Psalm 139--3-14The Verse of the Day for May 14, 2016 comes from one of my favorite psalms:

Psalm 139:13-14 (NKJV)

For You formed my inward parts; You covered me in my mother’s womb. I will praise You, for I am fearfully and wonderfully made; Marvelous are Your works, And that my soul knows very well.

Here is a rendering in the New Living Translation:

13You made all the delicate, inner parts of my body
and knit me together in my mother’s womb.
14 Thank you for making me so wonderfully complex!
Your workmanship is marvelous—how well I know it

This passage has been the source of comments for two previous blog entries which discussed Psalm 139 as a whole. One particular entry was devoted to discussing, not the Verse of the Day, but to what was designated as the “Word for the Day,” meaning that I had chosen to examine a particular word and expound upon its meaning and personal application. The Word for the Day at that time was “research.” In a similar way, I currently teach a composition course where my students are working on a research paper, and simultaneously as a professor at Carolina College of Biblical Studies, I continue serving on the dissertation committee for a colleague who is completing the research for his dissertation from another university. The term “research” thus has been and continues to be very much in my thoughts of late.

Research in its most literal sense means to “re-search” or to “search again.” My thoughts turned to Psalm 139, which in its entirety can be viewed as an invitation to deepest, divine inspection. The Psalmist opens with recognition that God knows all about us. He has made, formed and created us. Indeed, we are “fearfully and wonderfully made.”

Listen as Esther Mui expresses Psalm 139:1-18 as a Christian Scripture Worship Song: “You Have Searched Me and Known Me.”

The celebrated psalm closes with a heartfelt request in verses 23-24:

Search me, O God, and know my heart: try me, and know my thoughts: And see if there be any wicked way in me, and lead me in the way everlasting.

In reflecting upon these passages from Psalm 139, my mind is flooded with an understanding of what is transpiring in my life at this time. God is doing precisely what I asked Him to do in this poem which expresses my deepest desire:

Search Me: A Song for You

“I know your image of me is what I hope to be

If I’ve treated you unkindly, can’t you see?

That there’s no one more important to me.

Oh, won’t you please look through me. . . “

 “A Song for You”–Leon Russell

                                            

Search me, O God, and know my heart:

try me, and know my thoughts:

 And see if there be any wicked way in me,

and lead me in the way everlasting.

Psalm 139: 23-24

 

The whole of my life unfolds as an open book,

Known and read by all with eyes to see, page by page.

As you read each line, take an even closer look,

Probe the depths of each of my thoughts, as you engage

The text, searching my heart for its deepest meaning.

Your searching and knowing is the ultimate scan.

As you discern my essence, my inmost being,

I will align myself according to your plan.

Beyond MRIs, devices to diagnose,

You see and assess any abnormality.

In these times of watchful waiting, you draw me close:

Despite what tests reveal, you will heal and deliver me.

At times I’m overwhelmed and don’t know what to do,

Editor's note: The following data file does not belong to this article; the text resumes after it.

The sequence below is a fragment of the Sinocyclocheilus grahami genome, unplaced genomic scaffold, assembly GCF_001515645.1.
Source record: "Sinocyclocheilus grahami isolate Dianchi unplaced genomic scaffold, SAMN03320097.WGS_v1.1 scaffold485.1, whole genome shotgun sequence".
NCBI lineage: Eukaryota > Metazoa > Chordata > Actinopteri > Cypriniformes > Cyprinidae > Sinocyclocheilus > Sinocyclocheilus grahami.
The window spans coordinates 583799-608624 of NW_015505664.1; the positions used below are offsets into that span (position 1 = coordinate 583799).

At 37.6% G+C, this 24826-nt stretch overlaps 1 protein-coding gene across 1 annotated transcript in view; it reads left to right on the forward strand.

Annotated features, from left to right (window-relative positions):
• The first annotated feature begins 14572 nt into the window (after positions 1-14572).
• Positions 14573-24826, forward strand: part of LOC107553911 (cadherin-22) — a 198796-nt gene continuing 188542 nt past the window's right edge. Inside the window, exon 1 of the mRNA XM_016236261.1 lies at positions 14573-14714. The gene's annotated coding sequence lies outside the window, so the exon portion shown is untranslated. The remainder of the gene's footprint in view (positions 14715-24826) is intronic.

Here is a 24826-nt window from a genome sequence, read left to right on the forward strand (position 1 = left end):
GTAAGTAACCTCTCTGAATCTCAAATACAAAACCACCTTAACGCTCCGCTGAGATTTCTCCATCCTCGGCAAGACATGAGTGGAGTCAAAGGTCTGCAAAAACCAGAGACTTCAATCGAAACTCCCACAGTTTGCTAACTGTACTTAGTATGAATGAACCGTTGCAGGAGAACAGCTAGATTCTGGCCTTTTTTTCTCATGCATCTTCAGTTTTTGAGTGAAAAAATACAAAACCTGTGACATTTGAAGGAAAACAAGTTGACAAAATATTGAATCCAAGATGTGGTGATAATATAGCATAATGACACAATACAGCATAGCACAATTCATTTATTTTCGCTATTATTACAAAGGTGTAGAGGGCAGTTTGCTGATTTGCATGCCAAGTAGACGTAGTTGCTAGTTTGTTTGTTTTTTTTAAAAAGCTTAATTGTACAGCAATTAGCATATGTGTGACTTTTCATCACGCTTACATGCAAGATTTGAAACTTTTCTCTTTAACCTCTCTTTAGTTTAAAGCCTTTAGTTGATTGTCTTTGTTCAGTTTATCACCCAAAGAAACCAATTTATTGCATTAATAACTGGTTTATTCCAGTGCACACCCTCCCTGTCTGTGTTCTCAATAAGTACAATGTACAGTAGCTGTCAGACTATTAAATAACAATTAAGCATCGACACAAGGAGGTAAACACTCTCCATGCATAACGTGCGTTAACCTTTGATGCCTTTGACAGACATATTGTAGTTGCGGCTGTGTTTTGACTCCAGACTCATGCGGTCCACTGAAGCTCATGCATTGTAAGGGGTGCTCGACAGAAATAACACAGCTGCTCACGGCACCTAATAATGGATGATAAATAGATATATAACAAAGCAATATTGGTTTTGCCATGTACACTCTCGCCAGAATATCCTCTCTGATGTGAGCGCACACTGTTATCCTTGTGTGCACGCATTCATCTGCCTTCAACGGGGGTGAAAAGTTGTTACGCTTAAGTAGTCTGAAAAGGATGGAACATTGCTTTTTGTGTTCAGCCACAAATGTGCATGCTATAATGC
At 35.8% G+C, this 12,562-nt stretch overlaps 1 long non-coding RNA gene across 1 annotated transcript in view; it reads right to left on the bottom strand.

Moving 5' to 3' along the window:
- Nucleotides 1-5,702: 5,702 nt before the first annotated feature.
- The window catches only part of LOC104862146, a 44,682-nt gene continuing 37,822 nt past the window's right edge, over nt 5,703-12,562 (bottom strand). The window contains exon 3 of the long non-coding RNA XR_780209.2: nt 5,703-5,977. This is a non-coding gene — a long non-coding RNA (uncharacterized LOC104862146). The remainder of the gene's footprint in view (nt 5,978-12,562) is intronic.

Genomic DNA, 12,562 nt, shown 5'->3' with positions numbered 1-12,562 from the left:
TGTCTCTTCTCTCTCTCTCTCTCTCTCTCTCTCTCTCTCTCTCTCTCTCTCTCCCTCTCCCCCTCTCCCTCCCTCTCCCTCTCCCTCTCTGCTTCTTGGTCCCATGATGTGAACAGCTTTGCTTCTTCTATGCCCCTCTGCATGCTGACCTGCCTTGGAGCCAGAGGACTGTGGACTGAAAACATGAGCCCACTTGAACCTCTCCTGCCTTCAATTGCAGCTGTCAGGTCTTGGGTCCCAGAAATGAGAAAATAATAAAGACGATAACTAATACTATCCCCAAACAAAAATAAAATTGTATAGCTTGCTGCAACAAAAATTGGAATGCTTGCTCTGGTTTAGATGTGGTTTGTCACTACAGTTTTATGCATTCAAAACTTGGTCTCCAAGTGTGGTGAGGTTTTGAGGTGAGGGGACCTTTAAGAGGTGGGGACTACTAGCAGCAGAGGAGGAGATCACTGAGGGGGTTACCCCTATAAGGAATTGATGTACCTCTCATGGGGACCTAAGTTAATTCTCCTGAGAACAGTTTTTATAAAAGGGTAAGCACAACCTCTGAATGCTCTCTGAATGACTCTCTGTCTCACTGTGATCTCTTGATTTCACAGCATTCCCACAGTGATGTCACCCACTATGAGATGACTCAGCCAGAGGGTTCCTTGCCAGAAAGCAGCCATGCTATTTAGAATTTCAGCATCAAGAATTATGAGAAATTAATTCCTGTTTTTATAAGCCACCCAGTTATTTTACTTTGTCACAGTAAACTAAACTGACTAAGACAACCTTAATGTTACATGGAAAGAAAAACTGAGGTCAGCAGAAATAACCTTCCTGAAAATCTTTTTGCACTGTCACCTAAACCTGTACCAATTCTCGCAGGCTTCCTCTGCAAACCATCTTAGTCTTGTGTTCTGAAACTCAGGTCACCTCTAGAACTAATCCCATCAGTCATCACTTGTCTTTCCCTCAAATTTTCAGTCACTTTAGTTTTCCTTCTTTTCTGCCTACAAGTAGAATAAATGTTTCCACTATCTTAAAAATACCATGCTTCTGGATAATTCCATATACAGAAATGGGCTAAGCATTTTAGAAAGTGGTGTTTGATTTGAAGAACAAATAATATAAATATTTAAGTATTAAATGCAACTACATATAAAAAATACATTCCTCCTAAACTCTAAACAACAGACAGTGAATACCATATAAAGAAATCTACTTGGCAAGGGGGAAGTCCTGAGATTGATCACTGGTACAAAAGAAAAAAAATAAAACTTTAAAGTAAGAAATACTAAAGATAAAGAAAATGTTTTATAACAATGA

“But we’re alone now, and I’m singing this song to you.”

Once more Esther Mui offers a moving rendition of Psalm 139:23-24 in the Christian Scripture Praise Worship Song: “Lead Me in the Way Everlasting.”

God searches

March 7, 2016

Psalm 139--23-24

Taken from Psalm 139, the Verse of Day for March 7, 2016 presents this personal petition:

Psalm 139:23-24 (AMP)

Search me [thoroughly], O God, and know my heart; Test me and know my anxious thoughts; and see if there is any wicked or hurtful way in me, And lead me in the everlasting way.

This passage also brings to mind a blog entry posted a few months ago when I did not discuss the Verse of the Day but rather f0cused on the Word for the Day, examining a particular word and expounding upon its meaning and personal application. That word was “research.” Just as it was at that time, so I am also currently teaching a composition course where my students are working on a research paper, and simultaneously as a professor at Carolina College of Biblical Studies, I am serving on the committee for a colleague who is completing the research for his dissertation from another university. The term “research” continues to be very much in my thoughts.

Research in its most literal sense means to “re-search” or to “search again.” In thinking about the passage from Psalm 139, I recognize that this entire psalm could be viewed as an invitation to deepest, divine inspection. The Psalmist opens with recognition that God knows all about us. He has made, formed and created us. Indeed, we are “fearfully and wonderfully made.” The psalm closes with a heartfelt request in the closing verses.

Upon further reflecting on Psalm 139, I also thought about the concept of “research” and recall a discussion regarding God, our Father, as the ultimate “Researcher” who conducts this grand “research project” whose primary purpose is for the advancement of human knowledge about God, that we might “fear God and keep His commandments, for this is the whole duty of man.” In the process we discover, interpret and develop knowledge, which we apply as we grow in our understanding of the Creator and His vast universe. I recall this poem that centers on “searching” or “trying,” as in examining closely and scrutinizing in detail in order to render some kind of assessment or evaluation. Introducing the work is a section of Scripture from Romans 8:27-28 (NKJV):